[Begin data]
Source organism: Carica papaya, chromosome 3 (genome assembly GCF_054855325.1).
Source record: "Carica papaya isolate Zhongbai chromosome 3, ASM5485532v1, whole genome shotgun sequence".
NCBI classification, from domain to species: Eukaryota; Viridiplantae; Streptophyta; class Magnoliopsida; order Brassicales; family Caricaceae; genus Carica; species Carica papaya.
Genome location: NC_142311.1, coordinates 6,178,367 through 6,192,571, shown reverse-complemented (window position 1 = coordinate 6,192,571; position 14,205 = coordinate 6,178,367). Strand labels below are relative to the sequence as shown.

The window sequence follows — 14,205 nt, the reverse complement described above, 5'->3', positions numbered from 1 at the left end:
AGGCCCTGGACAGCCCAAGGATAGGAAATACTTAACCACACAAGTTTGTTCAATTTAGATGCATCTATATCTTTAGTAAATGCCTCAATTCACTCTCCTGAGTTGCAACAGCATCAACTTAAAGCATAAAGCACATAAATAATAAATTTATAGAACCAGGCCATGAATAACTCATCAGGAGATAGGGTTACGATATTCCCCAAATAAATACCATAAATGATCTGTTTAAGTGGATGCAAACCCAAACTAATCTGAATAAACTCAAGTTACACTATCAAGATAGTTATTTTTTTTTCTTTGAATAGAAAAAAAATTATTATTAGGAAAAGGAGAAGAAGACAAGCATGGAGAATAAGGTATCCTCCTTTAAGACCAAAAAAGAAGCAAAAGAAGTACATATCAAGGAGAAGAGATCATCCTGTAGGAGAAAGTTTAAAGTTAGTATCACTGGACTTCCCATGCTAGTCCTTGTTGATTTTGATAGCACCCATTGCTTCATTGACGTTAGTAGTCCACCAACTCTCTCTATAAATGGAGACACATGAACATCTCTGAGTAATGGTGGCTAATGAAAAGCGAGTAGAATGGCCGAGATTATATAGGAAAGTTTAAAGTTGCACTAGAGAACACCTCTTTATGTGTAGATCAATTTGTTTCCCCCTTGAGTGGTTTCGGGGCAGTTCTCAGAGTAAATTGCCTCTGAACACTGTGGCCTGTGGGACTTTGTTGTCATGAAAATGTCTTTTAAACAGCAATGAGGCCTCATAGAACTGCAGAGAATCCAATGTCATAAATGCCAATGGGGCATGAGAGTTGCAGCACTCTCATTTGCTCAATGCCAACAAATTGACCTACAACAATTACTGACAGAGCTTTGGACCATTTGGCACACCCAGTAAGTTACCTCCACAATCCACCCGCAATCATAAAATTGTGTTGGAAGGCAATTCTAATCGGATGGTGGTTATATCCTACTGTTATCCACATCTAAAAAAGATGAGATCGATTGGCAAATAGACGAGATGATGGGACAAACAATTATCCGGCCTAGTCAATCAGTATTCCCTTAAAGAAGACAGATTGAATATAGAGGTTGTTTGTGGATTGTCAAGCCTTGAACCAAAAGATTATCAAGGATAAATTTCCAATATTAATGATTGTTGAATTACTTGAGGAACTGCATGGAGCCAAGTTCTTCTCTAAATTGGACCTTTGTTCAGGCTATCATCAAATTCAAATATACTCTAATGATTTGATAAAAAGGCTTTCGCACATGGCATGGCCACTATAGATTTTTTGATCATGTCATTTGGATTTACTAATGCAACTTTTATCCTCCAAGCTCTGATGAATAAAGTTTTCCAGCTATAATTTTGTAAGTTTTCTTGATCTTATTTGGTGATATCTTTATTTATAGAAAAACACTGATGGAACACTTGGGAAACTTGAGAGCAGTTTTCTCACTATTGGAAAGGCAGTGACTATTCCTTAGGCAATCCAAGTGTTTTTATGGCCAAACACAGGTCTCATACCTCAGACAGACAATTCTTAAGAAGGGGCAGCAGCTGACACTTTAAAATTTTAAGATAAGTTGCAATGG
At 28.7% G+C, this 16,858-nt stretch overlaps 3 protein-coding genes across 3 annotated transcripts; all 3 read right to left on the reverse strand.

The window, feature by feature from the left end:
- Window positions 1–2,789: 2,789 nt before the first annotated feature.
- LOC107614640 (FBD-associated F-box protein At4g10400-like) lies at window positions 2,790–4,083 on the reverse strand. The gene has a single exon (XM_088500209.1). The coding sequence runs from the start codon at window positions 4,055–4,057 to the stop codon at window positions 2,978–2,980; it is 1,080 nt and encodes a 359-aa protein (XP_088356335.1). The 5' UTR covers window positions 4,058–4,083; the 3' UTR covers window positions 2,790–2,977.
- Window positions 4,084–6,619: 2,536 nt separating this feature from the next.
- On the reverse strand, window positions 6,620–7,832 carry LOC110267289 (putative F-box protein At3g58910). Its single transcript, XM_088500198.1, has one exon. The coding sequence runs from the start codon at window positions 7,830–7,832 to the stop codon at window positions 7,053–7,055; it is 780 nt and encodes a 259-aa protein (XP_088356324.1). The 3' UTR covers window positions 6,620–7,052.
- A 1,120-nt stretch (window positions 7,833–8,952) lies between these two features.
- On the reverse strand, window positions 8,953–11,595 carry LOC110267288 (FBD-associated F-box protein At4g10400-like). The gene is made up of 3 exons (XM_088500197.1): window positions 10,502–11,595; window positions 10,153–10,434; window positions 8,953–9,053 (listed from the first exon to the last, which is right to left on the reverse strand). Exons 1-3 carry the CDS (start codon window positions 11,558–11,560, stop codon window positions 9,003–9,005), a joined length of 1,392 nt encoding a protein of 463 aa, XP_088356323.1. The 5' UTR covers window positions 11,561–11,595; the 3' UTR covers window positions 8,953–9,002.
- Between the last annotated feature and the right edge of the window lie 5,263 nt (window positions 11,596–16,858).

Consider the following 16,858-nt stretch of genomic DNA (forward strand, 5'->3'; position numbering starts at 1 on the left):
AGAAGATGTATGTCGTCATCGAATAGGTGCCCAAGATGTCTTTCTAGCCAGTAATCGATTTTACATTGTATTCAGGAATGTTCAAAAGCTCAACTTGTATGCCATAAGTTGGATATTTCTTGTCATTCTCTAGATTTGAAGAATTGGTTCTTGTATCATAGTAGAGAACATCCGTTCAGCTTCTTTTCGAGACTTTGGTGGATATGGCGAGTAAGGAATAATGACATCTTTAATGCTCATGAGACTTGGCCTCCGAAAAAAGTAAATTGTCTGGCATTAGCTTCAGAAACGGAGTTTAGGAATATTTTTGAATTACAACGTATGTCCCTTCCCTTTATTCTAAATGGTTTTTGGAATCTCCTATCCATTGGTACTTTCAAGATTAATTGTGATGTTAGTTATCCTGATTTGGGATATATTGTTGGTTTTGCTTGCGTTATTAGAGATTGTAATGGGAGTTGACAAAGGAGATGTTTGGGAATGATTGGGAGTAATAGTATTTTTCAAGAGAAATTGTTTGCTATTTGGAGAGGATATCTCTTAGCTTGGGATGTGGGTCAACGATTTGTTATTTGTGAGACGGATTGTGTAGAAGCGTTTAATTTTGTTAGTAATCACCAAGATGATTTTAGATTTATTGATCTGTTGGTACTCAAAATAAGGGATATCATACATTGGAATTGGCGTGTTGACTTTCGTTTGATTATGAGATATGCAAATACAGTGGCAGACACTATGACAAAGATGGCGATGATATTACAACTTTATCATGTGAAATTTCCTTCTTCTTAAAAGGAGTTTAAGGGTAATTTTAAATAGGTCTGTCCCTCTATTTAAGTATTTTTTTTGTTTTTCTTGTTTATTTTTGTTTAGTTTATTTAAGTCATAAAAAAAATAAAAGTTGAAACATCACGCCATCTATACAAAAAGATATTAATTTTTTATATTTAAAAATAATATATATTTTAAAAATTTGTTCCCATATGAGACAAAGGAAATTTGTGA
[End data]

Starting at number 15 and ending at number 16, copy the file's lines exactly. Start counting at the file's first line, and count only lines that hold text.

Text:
- Between the last annotated feature and the right edge of the window lie 5,263 nt (window positions 11,596–16,858).

Consider the following 16,858-nt stretch of genomic DNA (forward strand, 5'->3'; position numbering starts at 1 on the left):